Category Archives: Teaching Orchestra/Strings

Keepin’ it Real: Music [Education] in the Social and Digital Age

Companies large and small go in and out of business all the time, much like the ebb and flow of the tides each day. There is no sector of business immune to it, and sometimes there seems no rhyme or reason for it either. The business of sheet music is no different. Sheet music stores and sheet music publishers rise and fall, rise and fall, akin to a lilting melody in a song.

Some make it and some don’t. Take Carl Fischer sheet music, a tried-and-true music publisher that is celebrating 140 years of service this year to 1,400 sheet music retailers worldwide, Pender’s Music Co. being one of them. Consider this: when the founder of Carl Fischer first opened up for business, he didn’t sell sheet music at all. Carl Fischer, the business, was a musical instrument repair shop, and there is really little in common when comparing band instrument repair with the writing, designing, printing, publishing and distributing of a piece of sheet music.

But what about Southern Music Company, a business that was both a sheet music retailer and a music publisher, too? In February of this year, after 75 years of retailing and publishing, the San Antonio mainstay for music educators, performers and students everywhere closed its doors for good. Of course, it must be noted here that Lauren Keiser Music Publishing eventually took over the publishing division in June, but still, it’s the sign of the times —  rise and fall, rise and fall.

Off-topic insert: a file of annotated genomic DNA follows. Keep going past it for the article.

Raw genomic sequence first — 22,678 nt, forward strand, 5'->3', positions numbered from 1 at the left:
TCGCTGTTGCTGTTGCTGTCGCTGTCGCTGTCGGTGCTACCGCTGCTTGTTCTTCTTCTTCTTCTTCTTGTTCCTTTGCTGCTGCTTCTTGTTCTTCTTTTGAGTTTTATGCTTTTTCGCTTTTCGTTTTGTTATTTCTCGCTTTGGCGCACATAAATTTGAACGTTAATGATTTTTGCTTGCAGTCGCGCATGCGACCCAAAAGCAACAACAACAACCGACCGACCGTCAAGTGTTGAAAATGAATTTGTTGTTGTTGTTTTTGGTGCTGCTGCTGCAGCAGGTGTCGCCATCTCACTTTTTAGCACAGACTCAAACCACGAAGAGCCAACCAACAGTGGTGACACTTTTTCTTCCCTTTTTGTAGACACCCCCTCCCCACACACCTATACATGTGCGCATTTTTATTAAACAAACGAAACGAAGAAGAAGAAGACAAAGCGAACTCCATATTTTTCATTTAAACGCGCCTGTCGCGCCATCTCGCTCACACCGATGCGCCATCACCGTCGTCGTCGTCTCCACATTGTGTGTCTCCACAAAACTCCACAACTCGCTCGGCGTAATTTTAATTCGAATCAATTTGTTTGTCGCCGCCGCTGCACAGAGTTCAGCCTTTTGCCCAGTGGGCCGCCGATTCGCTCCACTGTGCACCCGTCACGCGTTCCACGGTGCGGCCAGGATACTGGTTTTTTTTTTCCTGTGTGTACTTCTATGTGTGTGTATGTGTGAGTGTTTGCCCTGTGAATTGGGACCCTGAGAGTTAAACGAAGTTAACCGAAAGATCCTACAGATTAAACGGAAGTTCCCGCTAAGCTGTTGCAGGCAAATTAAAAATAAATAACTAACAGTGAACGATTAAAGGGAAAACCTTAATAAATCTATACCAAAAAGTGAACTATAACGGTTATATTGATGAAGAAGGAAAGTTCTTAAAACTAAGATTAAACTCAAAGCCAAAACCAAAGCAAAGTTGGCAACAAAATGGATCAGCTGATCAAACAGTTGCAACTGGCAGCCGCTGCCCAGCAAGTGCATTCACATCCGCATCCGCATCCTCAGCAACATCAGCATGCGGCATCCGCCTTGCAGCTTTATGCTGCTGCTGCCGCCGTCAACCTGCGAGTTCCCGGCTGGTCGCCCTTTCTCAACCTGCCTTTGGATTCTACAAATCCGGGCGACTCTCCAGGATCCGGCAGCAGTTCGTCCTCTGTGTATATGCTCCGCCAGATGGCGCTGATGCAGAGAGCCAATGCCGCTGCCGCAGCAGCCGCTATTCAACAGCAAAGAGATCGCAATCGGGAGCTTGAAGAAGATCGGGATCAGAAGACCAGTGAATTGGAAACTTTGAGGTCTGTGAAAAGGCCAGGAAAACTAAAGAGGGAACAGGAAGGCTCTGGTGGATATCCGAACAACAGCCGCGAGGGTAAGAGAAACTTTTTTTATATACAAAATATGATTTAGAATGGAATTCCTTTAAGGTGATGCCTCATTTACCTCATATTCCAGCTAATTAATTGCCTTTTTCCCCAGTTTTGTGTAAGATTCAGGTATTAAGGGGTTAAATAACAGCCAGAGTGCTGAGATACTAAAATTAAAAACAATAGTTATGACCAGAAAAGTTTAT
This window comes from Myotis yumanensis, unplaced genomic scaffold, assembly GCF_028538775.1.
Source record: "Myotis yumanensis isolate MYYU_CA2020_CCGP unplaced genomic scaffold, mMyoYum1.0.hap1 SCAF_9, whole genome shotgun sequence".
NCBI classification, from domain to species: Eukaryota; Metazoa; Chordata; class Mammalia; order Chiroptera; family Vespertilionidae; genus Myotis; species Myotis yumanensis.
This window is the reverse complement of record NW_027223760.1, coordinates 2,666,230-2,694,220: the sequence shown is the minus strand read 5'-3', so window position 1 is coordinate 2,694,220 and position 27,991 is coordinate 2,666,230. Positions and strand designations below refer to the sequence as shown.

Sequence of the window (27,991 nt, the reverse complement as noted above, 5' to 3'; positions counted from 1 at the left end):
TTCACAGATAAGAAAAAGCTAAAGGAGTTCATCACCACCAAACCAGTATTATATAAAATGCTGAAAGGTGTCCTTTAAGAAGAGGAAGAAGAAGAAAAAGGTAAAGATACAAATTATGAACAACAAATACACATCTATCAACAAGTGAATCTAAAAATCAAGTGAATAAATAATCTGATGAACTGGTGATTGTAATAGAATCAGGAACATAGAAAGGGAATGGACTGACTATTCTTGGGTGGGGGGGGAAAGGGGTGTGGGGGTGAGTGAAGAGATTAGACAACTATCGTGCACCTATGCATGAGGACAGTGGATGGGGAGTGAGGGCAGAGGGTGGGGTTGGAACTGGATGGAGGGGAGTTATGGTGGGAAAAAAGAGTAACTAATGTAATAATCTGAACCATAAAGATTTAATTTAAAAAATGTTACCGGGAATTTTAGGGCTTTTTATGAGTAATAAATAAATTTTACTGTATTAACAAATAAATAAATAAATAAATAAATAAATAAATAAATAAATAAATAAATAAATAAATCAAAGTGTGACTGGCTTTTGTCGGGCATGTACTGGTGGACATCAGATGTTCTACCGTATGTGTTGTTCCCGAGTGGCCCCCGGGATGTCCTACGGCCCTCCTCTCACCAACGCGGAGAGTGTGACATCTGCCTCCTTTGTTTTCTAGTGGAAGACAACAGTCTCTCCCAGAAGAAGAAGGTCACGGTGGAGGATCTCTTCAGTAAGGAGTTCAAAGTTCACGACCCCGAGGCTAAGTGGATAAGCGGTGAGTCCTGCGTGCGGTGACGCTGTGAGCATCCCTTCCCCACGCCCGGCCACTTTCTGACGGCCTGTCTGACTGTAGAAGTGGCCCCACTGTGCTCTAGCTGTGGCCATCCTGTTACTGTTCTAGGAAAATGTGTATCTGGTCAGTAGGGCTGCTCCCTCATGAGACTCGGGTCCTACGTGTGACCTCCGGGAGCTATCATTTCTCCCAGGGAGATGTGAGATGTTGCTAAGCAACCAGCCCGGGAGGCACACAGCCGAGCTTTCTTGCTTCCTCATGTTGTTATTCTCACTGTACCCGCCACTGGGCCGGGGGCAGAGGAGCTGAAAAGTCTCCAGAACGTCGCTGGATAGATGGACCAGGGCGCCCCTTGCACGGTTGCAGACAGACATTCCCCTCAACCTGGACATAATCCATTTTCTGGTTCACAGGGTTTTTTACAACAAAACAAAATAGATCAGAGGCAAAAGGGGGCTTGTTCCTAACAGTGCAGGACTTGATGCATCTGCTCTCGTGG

Like Carl Fischer, Pender’s Music Co. is also celebrating an anniversary, albeit only 45 years and counting. And somewhat similar to them, our primary focus in the beginning wasn’t sheet music either. Think soda fountain, art supplies, school supplies and more (a little bit of music), sold right on campus to college students. But even more similar? The acceptance of change, and the willingness to adapt to it, with a little bit of risk-taking for good measure.

That’s what small business is best at. That’s what a family-owned business is best at: the germ of the idea, the drive to make it happen, the willingness to cut your losses when necessary, the stick-to-it-ive-ness to ride the rise and fall, the dare to dream big all over again.